I received one bundled package of 5 zelts and one loose zelt. The group of 5 were still in their original bundle with the original NVA warehouse tag and rain-camo pattern bundle ties! The tag is marked with the date code "III / P", which translates to "March, 1986".

These zeltbahns are designed to be worn as a camo-rain cape and used as a tent shelter. There are two built in draw cords that turn one corner into a hood and two arm slots that can be closed with a double overlapping flap when used as a tent. There are numerous buttons and button holes along the edges to allow several zelts to be fastened together into larger structures.

I have everything but the original East German issue tent pole and stake sets for these......... I'll just have to improvise with my WW2 Swiss pole sets for now.

Here are a couple of web shots of the zelt set up as a poncho and tent.

Two zelts used as a tent.

Drawstrings pulled tight for use as a poncho.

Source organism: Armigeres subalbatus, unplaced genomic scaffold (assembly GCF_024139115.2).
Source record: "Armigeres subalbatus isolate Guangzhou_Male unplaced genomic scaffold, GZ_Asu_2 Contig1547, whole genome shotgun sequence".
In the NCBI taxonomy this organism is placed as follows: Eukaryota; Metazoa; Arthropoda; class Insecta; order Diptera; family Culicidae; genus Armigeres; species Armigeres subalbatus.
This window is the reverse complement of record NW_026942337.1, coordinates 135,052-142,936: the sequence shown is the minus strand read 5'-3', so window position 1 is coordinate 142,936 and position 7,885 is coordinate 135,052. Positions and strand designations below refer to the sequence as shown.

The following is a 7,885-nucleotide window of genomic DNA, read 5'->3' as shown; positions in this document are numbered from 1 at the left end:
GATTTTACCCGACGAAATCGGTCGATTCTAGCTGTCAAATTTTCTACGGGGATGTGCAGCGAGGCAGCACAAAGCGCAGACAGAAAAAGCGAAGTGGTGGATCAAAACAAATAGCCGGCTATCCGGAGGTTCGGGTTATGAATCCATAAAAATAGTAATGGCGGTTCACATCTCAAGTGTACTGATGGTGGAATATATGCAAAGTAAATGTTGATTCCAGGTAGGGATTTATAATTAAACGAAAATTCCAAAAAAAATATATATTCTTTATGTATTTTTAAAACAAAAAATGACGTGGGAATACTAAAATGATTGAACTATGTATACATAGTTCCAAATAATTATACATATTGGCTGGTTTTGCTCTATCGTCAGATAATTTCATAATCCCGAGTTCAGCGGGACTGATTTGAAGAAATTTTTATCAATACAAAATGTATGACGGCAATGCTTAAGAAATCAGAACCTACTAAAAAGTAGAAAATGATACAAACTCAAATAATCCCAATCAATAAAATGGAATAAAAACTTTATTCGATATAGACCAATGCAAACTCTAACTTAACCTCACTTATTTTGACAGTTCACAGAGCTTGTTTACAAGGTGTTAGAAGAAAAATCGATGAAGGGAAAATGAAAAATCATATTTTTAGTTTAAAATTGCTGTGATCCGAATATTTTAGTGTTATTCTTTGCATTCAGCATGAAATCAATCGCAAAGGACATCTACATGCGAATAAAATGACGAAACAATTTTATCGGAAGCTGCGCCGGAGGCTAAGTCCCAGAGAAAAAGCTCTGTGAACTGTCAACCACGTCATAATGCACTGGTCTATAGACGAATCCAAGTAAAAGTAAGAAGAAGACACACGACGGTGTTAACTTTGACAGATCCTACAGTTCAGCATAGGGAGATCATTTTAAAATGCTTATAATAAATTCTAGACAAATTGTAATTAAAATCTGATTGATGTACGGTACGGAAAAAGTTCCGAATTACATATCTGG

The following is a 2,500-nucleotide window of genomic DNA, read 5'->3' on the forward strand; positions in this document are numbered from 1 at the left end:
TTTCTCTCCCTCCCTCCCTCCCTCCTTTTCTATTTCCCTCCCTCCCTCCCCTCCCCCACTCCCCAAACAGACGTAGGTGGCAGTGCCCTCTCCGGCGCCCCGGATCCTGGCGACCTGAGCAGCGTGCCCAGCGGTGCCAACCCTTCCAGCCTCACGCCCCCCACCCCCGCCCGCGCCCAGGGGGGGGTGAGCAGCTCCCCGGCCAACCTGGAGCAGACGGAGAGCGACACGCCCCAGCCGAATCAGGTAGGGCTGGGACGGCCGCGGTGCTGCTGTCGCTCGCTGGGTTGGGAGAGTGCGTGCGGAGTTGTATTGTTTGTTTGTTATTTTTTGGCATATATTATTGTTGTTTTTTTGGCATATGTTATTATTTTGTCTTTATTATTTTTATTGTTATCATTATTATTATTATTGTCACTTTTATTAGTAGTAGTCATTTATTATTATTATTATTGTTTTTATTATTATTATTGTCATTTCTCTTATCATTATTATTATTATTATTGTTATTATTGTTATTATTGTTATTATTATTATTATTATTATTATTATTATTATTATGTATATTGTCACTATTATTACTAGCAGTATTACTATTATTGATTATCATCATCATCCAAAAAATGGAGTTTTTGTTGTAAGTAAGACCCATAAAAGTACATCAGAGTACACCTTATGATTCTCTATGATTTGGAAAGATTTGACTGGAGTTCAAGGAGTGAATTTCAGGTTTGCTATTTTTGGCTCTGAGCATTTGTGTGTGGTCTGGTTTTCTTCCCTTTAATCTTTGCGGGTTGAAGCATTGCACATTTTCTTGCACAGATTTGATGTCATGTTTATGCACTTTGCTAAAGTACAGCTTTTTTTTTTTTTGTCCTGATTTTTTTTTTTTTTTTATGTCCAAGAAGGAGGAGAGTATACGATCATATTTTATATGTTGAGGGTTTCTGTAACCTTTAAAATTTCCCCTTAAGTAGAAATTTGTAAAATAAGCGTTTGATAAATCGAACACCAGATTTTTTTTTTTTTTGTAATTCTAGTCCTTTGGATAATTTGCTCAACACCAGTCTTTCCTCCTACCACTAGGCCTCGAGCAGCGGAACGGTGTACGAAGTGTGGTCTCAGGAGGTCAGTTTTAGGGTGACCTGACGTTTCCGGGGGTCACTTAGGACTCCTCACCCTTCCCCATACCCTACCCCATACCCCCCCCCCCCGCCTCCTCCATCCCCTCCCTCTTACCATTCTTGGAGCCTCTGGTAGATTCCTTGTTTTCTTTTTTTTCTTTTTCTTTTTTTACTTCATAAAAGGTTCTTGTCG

Saturday, July 17, 2010

Swedish M39 Zeltbahns

I found a great source for Zeltbahns (better know as shelter halves or quarters) from a big surplus dealer back in New York, NY. I picked up two Swedish zelts for my BGS bicycle project........... both very used, but very cool.

These zelts are the triangluar shaped quarter shelters and are designed to be combined in groups of 4 with a single center pole to form a full sized "tipi" stlyle tent. They also have a neck hole in the center that can be used to wear the zelt as a poncho. The neck hole can be buttoned closed with a double-overlapping flap to close it off for shelter use.

There are buttons arranged along the edges on both sides to allow the zelt to be buttoned in various configurations when worn or used as a shelter. The camo pattern on these zelts is very similar to the German WW2 style, as is the shape. These Swedish zelts were used from the 1930's to the 80's. One of the zelts I have has the distinctive tripple crown marking on one corner with sewn on buttons........ the other has riveted on buttons. I believe the sewn ones are the oldest.

I have a few repairs to make to the buttons, then this set will be rolled and strapped to the BGS bicycle.

I have an additional set of "like new" Swedish zeltbahns (4 quarter shelters), with the issued pole set on order. I'll post pictures when that set arrives.

Wednesday, July 14, 2010